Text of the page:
Have you seen those signs in doctor’s offices that read, “The best compliment you can give us is a referral?” Some say this is a great way to get referrals. Simply asking for one.
I’ve also heard “healthcare marketing professionals” suggest that doctors ought to spend time in the community networking with other physicians like OB/GYNs, neighboring schools, daycares or any other person that can send a patient our way.
At Salud Pediatrics, we’ve done all kinds of things… for example, we’ve sent out letters to OBs, we’ve stopped by to say hello at daycares and also dropped off a few business cards at the local pharmacy.
But I wonder… are all these suggestions the right approach? Is doing all those things the best way to get referrals?
Let’s think about this… why would someone agree to refer a patient to you or to your practice? What is so special about your office? Is your Prevnar better than the other doctor’s Prevnar? Is your Amoxicillin more powerful than the one that is prescribed at the local retail clinic? Are patients going to refer to your doc because he wears a Mickey Mouse bow tie or because your waiting room is decorated with trains?
Those are all nice things, I suppose; but are they enough to help people decide whether or not to refer patients?
Think about some of the places, restaurants, vacation destinations or other professionals you’d be happy to refer your family, friends and acquaintances. What was special about them?
Let’s take your favorite restaurant as an example. What is it about that place that that makes you want to tell others about it and to encourage them to go?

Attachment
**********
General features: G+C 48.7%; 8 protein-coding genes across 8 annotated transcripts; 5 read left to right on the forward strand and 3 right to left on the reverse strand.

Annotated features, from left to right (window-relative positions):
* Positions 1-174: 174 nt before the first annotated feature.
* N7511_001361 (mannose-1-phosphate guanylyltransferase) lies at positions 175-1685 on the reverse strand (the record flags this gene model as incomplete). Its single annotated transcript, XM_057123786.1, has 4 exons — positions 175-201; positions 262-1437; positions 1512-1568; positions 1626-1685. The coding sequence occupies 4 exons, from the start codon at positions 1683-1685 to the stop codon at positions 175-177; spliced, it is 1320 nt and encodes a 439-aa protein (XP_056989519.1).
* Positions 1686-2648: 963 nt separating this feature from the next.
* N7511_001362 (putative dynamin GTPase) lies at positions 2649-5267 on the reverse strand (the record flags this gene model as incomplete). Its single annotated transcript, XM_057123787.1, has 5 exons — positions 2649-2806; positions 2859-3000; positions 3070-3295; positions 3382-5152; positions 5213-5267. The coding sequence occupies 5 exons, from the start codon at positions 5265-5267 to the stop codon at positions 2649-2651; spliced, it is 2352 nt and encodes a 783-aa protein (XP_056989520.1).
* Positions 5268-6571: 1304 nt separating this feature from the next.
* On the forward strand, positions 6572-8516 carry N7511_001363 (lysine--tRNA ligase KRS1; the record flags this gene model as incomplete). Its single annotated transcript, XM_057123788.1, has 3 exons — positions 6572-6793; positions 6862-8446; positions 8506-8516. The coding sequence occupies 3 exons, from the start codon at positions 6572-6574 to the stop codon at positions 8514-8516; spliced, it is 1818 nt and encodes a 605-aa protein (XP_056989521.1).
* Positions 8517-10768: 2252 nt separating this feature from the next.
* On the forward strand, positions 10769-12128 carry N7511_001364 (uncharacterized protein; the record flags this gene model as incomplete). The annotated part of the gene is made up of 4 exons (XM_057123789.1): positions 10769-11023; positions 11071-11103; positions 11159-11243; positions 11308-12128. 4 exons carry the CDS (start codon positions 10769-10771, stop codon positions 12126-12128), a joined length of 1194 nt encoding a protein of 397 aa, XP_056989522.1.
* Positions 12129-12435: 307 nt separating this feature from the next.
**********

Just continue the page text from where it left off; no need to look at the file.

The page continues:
Is it the way the servers dress? Is it the decoration? If it is food? Is it the peanuts shells on the floor? Is it the friendliness of the staff? Is it the size of their huge beer jug? Is it because it is cheap and good or because it is expensive and fancy?
My guess is that it could be one thing our all of those things. Who knows. But the constant is always the same; which is, the place is remarkable in some way. Otherwise, you wouldn’t bother referring anybody. Right?
Therefore, the real secret to getting the most referrals…. ready?
…you have to be remarkable is some way.
Thus, our focus should not be on getting the word out so much (although getting the word out is important), but rather working on being worth remarking about.
One last thing… most doctors that I know will say that their quality of care is better, thus that is what sets them apart. Perhaps.
But we know that statistically speaking, every single doctor’s quality of care can’t be superior. I mean, if everybody is super, then nobody is.
So if your quality of care sets you apart, then it ought to set you apart. It has to be evident, obvious, and noticeable. Otherwise, unless that person is your friend, why would anybody else refer to someone that is, at best, average?
Godin says, “the only thing that will make you remarkable is being worth remarking about.”
So here is the challenge. Take a look at every aspect of your practice. Everything from the way you provide care (if you’re the doc) to how the practice answers the phone to how letters get sent out in the mail and see what is remarkable and what is not. Separate the average from the worth remarking about.
Then, all you need to do, is get to work.